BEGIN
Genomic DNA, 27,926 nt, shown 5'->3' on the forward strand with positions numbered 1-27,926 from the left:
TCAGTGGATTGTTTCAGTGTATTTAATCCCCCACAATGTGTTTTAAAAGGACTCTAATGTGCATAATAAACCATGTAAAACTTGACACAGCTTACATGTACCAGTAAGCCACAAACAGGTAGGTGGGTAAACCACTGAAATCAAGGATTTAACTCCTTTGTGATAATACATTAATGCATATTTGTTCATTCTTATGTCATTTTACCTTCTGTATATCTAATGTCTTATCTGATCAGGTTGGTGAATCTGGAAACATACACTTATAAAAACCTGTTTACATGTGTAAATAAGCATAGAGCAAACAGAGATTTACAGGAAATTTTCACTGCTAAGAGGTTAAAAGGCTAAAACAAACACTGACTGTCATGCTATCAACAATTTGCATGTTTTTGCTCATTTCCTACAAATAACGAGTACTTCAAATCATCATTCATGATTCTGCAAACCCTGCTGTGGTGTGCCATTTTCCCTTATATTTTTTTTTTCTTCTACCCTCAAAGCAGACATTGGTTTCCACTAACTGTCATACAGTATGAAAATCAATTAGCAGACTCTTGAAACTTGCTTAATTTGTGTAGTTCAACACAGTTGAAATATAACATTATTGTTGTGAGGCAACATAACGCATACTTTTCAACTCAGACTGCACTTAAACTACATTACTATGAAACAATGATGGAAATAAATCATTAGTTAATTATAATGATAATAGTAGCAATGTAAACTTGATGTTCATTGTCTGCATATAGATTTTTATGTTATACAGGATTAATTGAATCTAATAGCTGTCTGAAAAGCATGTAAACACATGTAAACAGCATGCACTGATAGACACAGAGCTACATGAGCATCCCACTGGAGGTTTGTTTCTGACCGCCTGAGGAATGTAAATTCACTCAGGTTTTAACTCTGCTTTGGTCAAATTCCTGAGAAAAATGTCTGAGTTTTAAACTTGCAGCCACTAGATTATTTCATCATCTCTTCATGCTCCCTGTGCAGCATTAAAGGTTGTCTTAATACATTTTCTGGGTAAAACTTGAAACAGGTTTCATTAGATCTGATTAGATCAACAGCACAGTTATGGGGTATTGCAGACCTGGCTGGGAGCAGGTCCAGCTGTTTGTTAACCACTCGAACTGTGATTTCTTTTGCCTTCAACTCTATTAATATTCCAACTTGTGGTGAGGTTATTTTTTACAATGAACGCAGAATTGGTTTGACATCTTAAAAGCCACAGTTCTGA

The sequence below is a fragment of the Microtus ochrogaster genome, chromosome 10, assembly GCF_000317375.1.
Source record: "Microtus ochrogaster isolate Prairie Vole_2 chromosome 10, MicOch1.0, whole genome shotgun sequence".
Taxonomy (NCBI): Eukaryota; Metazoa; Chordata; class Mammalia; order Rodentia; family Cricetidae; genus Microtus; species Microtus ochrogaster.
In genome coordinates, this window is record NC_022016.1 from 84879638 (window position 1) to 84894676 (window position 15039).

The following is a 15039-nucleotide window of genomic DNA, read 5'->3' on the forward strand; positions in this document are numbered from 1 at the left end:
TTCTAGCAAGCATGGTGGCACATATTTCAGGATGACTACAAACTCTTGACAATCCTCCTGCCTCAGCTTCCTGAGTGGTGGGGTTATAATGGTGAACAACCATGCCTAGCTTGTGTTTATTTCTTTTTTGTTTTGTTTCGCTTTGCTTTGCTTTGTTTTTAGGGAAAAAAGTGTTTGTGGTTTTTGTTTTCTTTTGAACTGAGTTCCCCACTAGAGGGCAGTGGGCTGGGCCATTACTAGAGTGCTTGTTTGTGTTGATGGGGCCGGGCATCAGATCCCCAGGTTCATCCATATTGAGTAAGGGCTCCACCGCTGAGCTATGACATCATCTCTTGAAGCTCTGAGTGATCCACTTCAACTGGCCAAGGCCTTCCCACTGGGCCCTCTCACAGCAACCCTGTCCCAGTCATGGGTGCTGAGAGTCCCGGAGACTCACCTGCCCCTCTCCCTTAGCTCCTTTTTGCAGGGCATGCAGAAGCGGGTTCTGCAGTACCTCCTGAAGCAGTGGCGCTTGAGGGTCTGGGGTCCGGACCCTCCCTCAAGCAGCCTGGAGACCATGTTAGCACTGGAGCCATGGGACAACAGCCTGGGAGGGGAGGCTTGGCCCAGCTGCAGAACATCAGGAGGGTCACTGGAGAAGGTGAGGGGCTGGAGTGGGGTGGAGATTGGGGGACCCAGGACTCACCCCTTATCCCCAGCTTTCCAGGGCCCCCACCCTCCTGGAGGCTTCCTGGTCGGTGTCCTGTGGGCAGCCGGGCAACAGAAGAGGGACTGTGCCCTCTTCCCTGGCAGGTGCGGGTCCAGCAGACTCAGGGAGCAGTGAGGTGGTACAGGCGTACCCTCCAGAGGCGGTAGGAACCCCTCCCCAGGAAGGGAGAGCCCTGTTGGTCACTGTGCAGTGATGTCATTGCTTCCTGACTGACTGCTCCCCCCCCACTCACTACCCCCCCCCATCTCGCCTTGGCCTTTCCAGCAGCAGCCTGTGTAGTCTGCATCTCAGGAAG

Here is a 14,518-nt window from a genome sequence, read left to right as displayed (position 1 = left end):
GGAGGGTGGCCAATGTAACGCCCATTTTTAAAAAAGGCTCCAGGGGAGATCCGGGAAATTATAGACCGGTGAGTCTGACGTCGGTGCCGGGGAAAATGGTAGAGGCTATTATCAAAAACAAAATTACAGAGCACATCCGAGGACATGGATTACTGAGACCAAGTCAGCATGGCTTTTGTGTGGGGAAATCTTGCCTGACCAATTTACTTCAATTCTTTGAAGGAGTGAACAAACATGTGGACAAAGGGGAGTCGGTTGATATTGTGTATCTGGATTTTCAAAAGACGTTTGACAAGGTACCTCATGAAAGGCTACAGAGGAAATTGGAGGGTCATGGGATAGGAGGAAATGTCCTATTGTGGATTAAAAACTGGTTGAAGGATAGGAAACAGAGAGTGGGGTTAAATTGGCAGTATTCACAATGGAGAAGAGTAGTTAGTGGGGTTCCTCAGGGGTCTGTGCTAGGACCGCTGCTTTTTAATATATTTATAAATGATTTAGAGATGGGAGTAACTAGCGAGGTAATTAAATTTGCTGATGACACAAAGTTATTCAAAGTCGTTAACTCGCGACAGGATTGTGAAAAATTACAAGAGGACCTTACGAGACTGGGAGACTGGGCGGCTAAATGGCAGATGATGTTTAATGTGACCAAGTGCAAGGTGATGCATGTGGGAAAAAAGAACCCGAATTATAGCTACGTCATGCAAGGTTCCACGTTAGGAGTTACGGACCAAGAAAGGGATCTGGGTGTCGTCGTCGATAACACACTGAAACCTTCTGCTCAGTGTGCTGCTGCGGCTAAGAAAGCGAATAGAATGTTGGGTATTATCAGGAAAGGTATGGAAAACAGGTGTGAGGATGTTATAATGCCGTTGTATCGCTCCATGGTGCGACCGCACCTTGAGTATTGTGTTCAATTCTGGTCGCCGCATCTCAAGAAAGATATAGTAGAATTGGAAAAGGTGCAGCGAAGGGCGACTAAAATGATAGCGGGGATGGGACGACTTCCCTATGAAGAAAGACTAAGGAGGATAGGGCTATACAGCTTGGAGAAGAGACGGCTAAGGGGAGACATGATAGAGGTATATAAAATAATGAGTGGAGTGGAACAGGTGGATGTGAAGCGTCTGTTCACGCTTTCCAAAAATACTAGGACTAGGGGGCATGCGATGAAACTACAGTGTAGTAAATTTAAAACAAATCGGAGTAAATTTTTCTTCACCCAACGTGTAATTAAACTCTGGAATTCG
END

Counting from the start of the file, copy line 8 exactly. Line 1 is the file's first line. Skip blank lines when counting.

TTCTAGCAAGCATGGTGGCACATATTTCAGGATGACTACAAACTCTTGACAATCCTCCTGCCTCAGCTTCCTGAGTGGTGGGGTTATAATGGTGAACAACCATGCCTAGCTTGTGTTTATTTCTTTTTTGTTTTGTTTCGCTTTGCTTTGCTTTGTTTTTAGGGAAAAAAGTGTTTGTGGTTTTTGTTTTCTTTTGAACTGAGTTCCCCACTAGAGGGCAGTGGGCTGGGCCATTACTAGAGTGCTTGTTTGTGTTGATGGGGCCGGGCATCAGATCCCCAGGTTCATCCATATTGAGTAAGGGCTCCACCGCTGAGCTATGACATCATCTCTTGAAGCTCTGAGTGATCCACTTCAACTGGCCAAGGCCTTCCCACTGGGCCCTCTCACAGCAACCCTGTCCCAGTCATGGGTGCTGAGAGTCCCGGAGACTCACCTGCCCCTCTCCCTTAGCTCCTTTTTGCAGGGCATGCAGAAGCGGGTTCTGCAGTACCTCCTGAAGCAGTGGCGCTTGAGGGTCTGGGGTCCGGACCCTCCCTCAAGCAGCCTGGAGACCATGTTAGCACTGGAGCCATGGGACAACAGCCTGGGAGGGGAGGCTTGGCCCAGCTGCAGAACATCAGGAGGGTCACTGGAGAAGGTGAGGGGCTGGAGTGGGGTGGAGATTGGGGGACCCAGGACTCACCCCTTATCCCCAGCTTTCCAGGGCCCCCACCCTCCTGGAGGCTTCCTGGTCGGTGTCCTGTGGGCAGCCGGGCAACAGAAGAGGGACTGTGCCCTCTTCCCTGGCAGGTGCGGGTCCAGCAGACTCAGGGAGCAGTGAGGTGGTACAGGCGTACCCTCCAGAGGCGGTAGGAACCCCTCCCCAGGAAGGGAGAGCCCTGTTGGTCACTGTGCAGTGATGTCATTGCTTCCTGACTGACTGCTCCCCCCCCACTCACTACCCCCCCCCATCTCGCCTTGGCCTTTCCAGCAGCAGCCTGTGTAGTCTGCATCTCAGGAAG